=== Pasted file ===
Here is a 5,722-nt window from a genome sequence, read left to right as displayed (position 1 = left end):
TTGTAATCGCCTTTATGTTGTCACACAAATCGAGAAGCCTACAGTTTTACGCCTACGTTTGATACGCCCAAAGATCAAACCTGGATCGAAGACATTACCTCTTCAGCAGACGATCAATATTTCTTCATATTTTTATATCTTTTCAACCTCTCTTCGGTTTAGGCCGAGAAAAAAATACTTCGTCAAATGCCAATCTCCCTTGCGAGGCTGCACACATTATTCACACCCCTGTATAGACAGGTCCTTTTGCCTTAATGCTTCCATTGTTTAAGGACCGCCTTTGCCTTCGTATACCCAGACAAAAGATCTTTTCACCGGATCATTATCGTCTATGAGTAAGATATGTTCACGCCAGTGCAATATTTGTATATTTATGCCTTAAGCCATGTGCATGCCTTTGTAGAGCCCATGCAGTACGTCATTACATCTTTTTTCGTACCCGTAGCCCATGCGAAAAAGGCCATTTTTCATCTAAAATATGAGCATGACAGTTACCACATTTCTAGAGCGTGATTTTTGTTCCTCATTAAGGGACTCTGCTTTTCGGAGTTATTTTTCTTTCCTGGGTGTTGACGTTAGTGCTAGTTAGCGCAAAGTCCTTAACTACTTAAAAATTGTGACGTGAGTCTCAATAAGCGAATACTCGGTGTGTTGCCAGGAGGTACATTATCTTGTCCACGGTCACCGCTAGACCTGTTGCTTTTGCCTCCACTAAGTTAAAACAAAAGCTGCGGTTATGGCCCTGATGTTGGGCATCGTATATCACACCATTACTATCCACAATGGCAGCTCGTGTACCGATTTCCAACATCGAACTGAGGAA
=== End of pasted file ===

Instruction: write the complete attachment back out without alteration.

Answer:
Here is a 5,722-nt window from a genome sequence, read left to right as displayed (position 1 = left end):
TTGTAATCGCCTTTATGTTGTCACACAAATCGAGAAGCCTACAGTTTTACGCCTACGTTTGATACGCCCAAAGATCAAACCTGGATCGAAGACATTACCTCTTCAGCAGACGATCAATATTTCTTCATATTTTTATATCTTTTCAACCTCTCTTCGGTTTAGGCCGAGAAAAAAATACTTCGTCAAATGCCAATCTCCCTTGCGAGGCTGCACACATTATTCACACCCCTGTATAGACAGGTCCTTTTGCCTTAATGCTTCCATTGTTTAAGGACCGCCTTTGCCTTCGTATACCCAGACAAAAGATCTTTTCACCGGATCATTATCGTCTATGAGTAAGATATGTTCACGCCAGTGCAATATTTGTATATTTATGCCTTAAGCCATGTGCATGCCTTTGTAGAGCCCATGCAGTACGTCATTACATCTTTTTTCGTACCCGTAGCCCATGCGAAAAAGGCCATTTTTCATCTAAAATATGAGCATGACAGTTACCACATTTCTAGAGCGTGATTTTTGTTCCTCATTAAGGGACTCTGCTTTTCGGAGTTATTTTTCTTTCCTGGGTGTTGACGTTAGTGCTAGTTAGCGCAAAGTCCTTAACTACTTAAAAATTGTGACGTGAGTCTCAATAAGCGAATACTCGGTGTGTTGCCAGGAGGTACATTATCTTGTCCACGGTCACCGCTAGACCTGTTGCTTTTGCCTCCACTAAGTTAAAACAAAAGCTGCGGTTATGGCCCTGATGTTGGGCATCGTATATCACACCATTACTATCCACAATGGCAGCTCGTGTACCGATTTCCAACATCGAACTGAGGAA